We’ve witnessed a dramatic shift in the culture in just the last 10 years in the United States. There’s hardly a moral tenet of Western civilization that has been left unscathed by the Progressive warriors who seek to blur the lines between Right and Wrong. Someone can now stand in the town square and proclaim that 2+2 = 5 and no one will look askance at him because truth is said to be fluid and evolving. Who is to say his equation is wrong?
We’ve seen an emerging — and virulent — strain of intolerance and bigotry in recent years directed at Christians who hold to the traditional, orthodox teachings of the faith, and there’s more bubbling up from beneath the surface of our once predominantly Christian nation. The mayhem we witnessed in Indiana after they tried to pass a religious freedom law is just the tip of the iceberg of what’s to come.
Unless God intervenes, persecution is coming to those who refuse to bow the knee to the new religions of tolerance and erotic liberty. By persecution, I don’t mean that we’ll see Christians beheaded or witness ISIS-style or crucifixions of Christians in the United States. But I do believe that Christians will be marginalized in society — they’ll be fired from their jobs, lose their businesses, and we’ll see efforts to enforce a Great American Christian Silencing. We may see the government seeking to muzzle (or even shutter) Christian schools and even churches as the message of the gospel becomes anathema to the prevailing culture.
How will the Christian church — with its moral absolutes and 2000-year-old traditions — fit into this new moral paradigm and how should it respond?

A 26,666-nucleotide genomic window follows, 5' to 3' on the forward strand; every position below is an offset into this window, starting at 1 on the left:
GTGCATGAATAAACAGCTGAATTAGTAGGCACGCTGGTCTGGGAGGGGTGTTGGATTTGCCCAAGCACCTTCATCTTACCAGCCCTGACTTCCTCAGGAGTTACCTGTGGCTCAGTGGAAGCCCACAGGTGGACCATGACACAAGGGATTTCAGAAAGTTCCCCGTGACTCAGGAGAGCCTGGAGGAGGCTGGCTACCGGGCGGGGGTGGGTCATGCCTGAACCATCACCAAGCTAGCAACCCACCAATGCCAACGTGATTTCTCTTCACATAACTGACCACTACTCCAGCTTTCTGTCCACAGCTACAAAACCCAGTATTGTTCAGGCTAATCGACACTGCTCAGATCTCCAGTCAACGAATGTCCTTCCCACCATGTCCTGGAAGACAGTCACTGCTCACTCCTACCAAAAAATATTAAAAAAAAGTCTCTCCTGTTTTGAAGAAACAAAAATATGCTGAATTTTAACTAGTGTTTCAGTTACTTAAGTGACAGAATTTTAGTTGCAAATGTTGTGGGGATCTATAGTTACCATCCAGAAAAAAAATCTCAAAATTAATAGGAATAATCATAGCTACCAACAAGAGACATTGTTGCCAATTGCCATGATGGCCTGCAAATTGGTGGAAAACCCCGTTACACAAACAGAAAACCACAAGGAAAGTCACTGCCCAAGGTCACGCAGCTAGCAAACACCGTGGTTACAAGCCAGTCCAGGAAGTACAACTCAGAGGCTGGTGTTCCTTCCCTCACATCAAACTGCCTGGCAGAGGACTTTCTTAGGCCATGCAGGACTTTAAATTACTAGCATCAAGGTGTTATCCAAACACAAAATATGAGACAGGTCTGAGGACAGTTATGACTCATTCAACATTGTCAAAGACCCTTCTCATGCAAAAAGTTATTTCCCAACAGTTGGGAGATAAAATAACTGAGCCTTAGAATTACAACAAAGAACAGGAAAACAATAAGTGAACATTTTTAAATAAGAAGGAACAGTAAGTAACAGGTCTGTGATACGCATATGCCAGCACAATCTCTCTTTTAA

It’s time for us to consider how the American church will respond to the new — and very foreign — cultural norms that have been foisted upon us.
The Apostle Peter, writing to the exiled church in Asia Minor (modern-day Turkey), has some prescient advice for the modern church and he gives us a template for how Christians are to live in the midst of a pagan culture that is diametrically opposed to their faith: be sober-minded, be holy, and be watchful.
In his first letter to the church (read the whole thing here) Peter encourages Christians scattered throughout Asia Minor (which was then firmly under Roman control) to endure suffering and persecution by devoting themselves to God and following the example of Christ.
Peter warns them to prepare their minds for action and to be sober-minded. The King James Version translates that passage, “gird up the loins of your mind,” which connotes a war of ideas for which the believer must be mentally prepared. This is more than a feel-good religion or a gospel of prosperity. Peter makes it clear that clear-headedness and right thinking — based on biblical truth — are essential during an age when evil prevails. Like the Christians living in Asia-Minor in the first century, American Christians in the 21st century will need to be serious and intellectually equipped for the present battles.
But intellect and a sound mind are not sufficient. Peter goes on to say:
As obedient children, do not be conformed to the passions of your former ignorance, but as he who called you is holy, you also be holy in all your conduct, since it is written, “You shall be holy, for I am holy.”